Leading farmer-owned agribusiness Grainfarmers has reported a pre-tax loss of £4m for its grain trading arm in the last financial year.
Although parent company Grainfarmers Group partly offset the loss with some profitable property deals, it was still left with an overall £3.5m deficit for the 13 months to July 31, 2005.
That compares with a profit of just over £1m in the previous 12 months.
The loss was largely caused by the 2004 harvest.
Managing director Tim Davies described it as the worst for 20 years.
It also hit sales, which fell £30m on the year to £325m.
Wheat quality was badly affected, with many milling samples failing to meet specification.
Grainfarmers had sold about 100,000t of wheat ahead of harvest to key milling customers, and had to buy on the open market to cover its contracts.
But milling premiums soared, and the policy cost the company £2m.
“We took the decision not to enforce contracts with growers who were unable to supply wheat to milling specifications,” Mr Davies said.
However, that was a one-off decision, he added.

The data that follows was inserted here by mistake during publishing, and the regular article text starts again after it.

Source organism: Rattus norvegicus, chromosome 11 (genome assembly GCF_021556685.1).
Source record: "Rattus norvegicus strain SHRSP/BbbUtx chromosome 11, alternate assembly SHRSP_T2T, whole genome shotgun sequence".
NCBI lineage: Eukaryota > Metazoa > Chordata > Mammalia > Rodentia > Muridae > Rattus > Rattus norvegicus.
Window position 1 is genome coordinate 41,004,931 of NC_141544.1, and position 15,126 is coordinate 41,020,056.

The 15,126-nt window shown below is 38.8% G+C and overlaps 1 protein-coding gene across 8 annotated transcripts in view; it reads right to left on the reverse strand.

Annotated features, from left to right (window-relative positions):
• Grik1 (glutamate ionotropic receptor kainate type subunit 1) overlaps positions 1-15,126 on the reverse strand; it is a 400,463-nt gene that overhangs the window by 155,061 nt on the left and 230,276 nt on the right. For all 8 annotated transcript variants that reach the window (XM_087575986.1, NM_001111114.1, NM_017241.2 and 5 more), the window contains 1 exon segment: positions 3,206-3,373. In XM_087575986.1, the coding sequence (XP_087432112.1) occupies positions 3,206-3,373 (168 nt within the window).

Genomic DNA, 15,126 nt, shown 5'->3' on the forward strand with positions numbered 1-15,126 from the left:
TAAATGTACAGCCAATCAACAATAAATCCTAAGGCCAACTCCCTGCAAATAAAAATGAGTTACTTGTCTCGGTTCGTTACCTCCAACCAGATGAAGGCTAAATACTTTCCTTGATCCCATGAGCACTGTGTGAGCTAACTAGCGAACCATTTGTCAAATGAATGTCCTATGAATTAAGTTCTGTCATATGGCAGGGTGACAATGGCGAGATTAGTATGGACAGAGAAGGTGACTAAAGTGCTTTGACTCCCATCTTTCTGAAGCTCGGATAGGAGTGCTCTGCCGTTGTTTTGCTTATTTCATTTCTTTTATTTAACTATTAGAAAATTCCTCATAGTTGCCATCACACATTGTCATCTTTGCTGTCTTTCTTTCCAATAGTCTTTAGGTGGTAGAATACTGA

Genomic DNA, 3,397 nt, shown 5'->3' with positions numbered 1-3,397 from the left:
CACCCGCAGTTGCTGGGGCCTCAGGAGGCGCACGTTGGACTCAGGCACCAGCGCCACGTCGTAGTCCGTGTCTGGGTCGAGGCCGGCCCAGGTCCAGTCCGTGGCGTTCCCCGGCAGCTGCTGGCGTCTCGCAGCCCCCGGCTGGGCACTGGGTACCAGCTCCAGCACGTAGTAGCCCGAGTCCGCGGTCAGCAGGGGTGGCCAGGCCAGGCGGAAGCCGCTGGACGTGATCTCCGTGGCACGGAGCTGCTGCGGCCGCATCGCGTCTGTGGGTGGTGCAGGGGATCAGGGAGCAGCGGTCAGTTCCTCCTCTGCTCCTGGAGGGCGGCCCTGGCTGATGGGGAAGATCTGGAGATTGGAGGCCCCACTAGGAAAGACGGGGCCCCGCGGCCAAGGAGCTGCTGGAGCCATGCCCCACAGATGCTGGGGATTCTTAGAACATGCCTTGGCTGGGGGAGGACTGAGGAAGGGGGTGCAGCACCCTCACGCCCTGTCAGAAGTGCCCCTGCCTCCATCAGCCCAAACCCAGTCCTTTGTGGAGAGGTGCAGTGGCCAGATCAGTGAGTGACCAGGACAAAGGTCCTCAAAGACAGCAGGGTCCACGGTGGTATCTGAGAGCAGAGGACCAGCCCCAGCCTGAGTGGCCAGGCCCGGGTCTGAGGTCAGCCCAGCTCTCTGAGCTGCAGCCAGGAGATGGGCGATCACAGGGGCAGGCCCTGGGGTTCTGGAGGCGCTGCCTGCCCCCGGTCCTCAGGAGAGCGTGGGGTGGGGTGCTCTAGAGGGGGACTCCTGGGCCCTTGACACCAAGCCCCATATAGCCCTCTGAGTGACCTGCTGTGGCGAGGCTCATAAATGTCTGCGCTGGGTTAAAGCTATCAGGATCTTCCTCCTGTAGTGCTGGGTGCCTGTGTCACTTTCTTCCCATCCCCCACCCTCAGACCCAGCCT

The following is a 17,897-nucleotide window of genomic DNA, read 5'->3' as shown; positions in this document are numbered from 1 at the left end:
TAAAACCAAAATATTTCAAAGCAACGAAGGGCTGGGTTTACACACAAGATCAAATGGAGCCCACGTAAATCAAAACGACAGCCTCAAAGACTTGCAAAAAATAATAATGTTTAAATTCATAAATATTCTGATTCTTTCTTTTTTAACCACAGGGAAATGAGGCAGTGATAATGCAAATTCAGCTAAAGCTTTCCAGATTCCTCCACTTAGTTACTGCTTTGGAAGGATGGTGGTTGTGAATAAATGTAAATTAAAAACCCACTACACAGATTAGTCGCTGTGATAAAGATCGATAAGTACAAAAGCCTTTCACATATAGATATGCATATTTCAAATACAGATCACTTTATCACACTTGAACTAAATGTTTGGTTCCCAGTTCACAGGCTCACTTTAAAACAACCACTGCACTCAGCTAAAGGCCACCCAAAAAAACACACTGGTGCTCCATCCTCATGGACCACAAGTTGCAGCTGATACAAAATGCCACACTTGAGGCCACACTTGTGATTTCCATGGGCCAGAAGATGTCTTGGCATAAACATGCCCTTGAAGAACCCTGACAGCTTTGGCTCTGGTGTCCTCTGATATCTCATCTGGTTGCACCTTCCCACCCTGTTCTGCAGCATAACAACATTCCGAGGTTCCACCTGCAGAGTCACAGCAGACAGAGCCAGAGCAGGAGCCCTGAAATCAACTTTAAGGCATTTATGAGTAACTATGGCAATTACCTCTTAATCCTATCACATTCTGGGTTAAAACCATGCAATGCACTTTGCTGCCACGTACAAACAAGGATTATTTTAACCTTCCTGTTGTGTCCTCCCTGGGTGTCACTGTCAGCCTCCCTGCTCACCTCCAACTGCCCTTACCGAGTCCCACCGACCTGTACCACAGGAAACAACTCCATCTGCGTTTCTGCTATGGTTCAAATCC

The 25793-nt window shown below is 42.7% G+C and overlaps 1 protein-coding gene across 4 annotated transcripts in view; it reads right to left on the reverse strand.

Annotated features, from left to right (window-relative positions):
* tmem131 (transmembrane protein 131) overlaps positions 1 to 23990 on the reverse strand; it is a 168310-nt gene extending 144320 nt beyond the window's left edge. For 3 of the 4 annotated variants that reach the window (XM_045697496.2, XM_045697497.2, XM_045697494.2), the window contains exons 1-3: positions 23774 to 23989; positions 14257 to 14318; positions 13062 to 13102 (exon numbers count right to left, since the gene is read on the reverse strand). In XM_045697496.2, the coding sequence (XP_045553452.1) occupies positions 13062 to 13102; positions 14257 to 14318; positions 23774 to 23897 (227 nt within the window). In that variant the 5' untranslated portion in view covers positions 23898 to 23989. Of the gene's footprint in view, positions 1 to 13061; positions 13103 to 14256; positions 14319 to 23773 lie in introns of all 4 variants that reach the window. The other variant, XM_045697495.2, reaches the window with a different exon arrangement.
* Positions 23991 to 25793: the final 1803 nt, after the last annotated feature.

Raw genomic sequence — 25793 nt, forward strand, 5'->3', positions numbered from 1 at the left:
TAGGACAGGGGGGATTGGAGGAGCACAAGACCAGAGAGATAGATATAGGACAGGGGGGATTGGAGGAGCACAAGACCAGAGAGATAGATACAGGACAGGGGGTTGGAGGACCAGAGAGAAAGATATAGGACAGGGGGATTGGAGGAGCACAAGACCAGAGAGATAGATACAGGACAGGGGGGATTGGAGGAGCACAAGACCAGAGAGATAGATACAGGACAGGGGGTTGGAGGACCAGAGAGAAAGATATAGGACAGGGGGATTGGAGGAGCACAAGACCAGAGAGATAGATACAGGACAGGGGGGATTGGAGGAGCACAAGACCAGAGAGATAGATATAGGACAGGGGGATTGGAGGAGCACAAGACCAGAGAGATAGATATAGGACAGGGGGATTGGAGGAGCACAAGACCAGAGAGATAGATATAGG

“This year, we’ve made it clear that anyone who has a contract knows if they don’t come up with the specification we’re likely to default them.”
The extra cost of hauling good quality grain from the south of England to northern mills grain added £1.5-2m to Grainfarmers’ transport bill.
Moving the accounting year to reflect better the grain trading season added the low trading month of July into the accounts, increasing reported losses by £700,000.
Better volumes and margins in the oilseeds and pulses divisions clawed back some of the deficit.
Malting barley also produced good results.
The Grainfarmers UAP seeds and fertiliser business recorded a £200,000 profit on sales, which rose over 60% to £41m.